John Kelly is a person who likes tragedy (lately some writers of the books I’ve reviewed come to my blog so let’s just hope John Kelly won’t come by and be offended!) He likes tragedy, because his previous book deals with the history of the black death, the plague that killed many Europeans. His new book, The Graves are Walking, deals with the great Irish famine and its aftermath.
Even though the subject is not cheery, the book is very compelling to read. I have never read much about the Irish famine or had a very great interest in it, but I definitely couldn’t put this book down. Kelly has found a way of combining historical correctness and research with a fiction-like prose.
The book reads somewhat as a newspaper report, using very exact dates, places and numbers. Then, in some chapters it switches to what reads like a personal account, what one person saw or thought or experienced. Even though the text in itself is about the historical facts, it’s spiced with all kinds of details that make the story come alive. For example, while writing about Lord Lucan: “As a young man, Lucan had been prettier than a professional soldier ought to be, but in 1847 he was forty-seven, as old as the century: balding, thickening around the middle, and out of uniform.” Details like these make the story very personal, and makes you care for the people in it.
The Graves are Walking carefully traces how and why the Irish famine could happen. It shows (very vividly!) what Ireland looked like during those years (especially describing in gruesome detail how the sick looked and smelt. I think John Kelly also likes horror.) And then it constructs how Britain reacted, trying to reconstruct Irish society and shape it in a different form.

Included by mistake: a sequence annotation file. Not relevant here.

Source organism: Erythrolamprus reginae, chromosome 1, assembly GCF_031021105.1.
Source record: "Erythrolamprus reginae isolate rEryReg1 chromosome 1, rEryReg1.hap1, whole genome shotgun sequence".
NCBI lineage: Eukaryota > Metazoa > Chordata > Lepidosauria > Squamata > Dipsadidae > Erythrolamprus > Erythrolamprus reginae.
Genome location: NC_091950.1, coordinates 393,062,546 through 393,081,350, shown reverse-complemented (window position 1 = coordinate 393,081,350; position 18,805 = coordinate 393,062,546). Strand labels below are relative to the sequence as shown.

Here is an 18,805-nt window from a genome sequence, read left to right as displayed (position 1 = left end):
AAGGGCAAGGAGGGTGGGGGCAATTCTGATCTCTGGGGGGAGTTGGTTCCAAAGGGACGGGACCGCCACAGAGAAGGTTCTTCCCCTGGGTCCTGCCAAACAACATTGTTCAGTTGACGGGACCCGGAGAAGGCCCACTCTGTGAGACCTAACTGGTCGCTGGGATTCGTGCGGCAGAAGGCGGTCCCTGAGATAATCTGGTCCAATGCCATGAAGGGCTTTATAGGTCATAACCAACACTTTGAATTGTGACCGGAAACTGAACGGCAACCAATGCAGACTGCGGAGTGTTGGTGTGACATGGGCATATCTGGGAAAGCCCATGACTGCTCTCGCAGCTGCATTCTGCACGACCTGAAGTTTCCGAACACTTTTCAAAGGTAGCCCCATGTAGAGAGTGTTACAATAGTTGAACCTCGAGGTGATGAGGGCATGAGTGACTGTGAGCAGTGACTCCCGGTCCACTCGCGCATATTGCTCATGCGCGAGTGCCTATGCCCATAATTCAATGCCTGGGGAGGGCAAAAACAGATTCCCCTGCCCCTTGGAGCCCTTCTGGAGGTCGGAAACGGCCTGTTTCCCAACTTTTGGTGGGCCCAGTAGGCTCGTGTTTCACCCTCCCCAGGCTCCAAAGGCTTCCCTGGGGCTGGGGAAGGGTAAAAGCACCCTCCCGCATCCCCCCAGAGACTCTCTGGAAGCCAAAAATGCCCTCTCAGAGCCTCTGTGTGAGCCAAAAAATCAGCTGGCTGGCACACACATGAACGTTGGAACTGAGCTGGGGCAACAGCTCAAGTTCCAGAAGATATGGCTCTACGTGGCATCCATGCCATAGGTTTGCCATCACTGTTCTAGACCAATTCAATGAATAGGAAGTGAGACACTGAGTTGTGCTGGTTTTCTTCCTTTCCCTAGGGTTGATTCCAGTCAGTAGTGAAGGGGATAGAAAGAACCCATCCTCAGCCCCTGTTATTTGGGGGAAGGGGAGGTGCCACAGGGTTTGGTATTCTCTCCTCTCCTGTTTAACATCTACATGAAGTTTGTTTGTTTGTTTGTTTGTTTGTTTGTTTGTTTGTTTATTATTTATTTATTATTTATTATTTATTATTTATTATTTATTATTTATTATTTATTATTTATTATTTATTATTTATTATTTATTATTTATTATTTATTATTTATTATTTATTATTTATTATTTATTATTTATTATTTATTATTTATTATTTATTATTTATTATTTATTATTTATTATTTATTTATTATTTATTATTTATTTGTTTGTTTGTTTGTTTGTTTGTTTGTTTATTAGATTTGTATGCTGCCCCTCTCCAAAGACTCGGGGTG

John Kelly definitely gives a fresh perspective to this part of history. But more importantly, John Kelly shows how historic fiction can be both accurate and thrilling. The story is about many people, not centering on one main character or protagonist. But the personal details, the small things that make you feel like you’re there, really make the story come alive. I think everyone who wants to write historic fiction should take an example from this book. Hats off to you, John Kelly! Five stars.
You can read an exerpt or buy the book here: http://us.macmillan.com/thegravesarewalking/JohnKelly#buy-the-book